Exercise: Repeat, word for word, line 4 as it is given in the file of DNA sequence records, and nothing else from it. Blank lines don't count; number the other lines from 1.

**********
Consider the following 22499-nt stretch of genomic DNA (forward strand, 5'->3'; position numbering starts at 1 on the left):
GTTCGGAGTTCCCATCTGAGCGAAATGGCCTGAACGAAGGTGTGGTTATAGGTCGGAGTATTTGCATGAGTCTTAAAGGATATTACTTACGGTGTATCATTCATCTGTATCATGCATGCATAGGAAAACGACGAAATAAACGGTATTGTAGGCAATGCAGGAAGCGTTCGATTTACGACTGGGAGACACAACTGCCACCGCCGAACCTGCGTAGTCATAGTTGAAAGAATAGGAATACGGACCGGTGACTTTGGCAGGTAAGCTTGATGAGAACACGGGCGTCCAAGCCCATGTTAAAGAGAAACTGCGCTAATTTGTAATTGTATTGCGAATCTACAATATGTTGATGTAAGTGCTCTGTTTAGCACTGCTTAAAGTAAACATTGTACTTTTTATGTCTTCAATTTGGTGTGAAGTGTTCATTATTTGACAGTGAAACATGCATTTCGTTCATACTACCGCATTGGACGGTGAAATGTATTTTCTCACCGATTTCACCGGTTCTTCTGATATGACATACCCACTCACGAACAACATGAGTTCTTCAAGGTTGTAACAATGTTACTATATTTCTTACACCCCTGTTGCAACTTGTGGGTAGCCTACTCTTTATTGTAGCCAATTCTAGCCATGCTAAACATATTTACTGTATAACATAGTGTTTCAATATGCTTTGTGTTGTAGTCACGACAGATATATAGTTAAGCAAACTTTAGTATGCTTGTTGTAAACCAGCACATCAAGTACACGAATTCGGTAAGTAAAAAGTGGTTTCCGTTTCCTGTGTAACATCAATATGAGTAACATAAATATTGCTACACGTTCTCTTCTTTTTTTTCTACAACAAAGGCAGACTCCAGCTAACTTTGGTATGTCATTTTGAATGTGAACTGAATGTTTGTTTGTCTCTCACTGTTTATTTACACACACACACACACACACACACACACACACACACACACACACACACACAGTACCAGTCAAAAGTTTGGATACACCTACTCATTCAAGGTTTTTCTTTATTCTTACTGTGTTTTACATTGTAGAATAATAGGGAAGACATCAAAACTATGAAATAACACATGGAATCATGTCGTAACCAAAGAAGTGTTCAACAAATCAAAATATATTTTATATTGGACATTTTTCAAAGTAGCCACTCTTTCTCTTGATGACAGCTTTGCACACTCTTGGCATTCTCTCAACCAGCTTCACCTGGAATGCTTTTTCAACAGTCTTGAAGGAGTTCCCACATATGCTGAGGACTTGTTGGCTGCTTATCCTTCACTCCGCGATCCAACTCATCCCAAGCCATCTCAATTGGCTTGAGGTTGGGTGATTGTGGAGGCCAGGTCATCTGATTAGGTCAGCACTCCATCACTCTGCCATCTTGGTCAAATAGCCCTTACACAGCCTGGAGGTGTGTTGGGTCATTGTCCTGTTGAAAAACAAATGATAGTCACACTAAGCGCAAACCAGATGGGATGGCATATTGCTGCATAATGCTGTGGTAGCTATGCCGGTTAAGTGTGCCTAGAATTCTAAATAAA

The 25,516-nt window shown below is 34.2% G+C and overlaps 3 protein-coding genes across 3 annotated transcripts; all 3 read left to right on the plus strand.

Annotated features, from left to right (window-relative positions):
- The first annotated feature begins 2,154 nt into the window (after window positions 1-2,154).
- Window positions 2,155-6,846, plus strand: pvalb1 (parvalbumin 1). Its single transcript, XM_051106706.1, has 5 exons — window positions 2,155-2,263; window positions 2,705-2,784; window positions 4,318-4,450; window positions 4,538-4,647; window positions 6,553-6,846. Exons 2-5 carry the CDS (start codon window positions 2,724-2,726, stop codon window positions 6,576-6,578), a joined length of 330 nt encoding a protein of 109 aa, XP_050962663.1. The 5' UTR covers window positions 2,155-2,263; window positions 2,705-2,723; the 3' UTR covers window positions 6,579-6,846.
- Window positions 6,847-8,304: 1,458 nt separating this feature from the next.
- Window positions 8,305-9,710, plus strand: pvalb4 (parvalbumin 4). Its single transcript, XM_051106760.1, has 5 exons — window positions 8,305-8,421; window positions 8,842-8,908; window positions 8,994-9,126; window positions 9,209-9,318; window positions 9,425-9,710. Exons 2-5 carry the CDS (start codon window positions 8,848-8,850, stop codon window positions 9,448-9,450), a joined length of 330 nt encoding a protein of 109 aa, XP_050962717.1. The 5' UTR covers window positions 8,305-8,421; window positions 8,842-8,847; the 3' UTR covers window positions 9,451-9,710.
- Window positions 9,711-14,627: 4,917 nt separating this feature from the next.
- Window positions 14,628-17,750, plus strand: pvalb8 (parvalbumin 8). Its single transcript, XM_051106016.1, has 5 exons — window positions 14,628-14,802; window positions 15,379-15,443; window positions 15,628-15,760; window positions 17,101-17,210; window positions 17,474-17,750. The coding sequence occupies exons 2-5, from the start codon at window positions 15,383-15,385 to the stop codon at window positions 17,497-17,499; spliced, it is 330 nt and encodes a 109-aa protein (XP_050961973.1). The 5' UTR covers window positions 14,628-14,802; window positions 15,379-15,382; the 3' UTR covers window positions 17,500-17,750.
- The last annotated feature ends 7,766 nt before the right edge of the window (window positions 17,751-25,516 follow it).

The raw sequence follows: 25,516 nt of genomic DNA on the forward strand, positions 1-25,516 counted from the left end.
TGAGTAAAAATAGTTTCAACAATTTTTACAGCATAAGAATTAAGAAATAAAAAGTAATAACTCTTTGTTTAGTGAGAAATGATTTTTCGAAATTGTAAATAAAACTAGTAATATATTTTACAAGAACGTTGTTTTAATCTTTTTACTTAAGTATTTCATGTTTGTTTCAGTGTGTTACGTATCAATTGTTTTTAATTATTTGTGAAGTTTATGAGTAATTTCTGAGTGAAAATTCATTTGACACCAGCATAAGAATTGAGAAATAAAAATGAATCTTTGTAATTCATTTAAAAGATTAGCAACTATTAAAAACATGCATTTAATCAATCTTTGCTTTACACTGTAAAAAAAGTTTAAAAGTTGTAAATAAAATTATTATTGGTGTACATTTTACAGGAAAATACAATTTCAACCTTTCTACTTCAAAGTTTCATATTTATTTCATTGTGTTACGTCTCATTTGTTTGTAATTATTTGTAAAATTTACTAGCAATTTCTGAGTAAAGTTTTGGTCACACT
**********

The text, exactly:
Annotated features, from left to right (window-relative positions):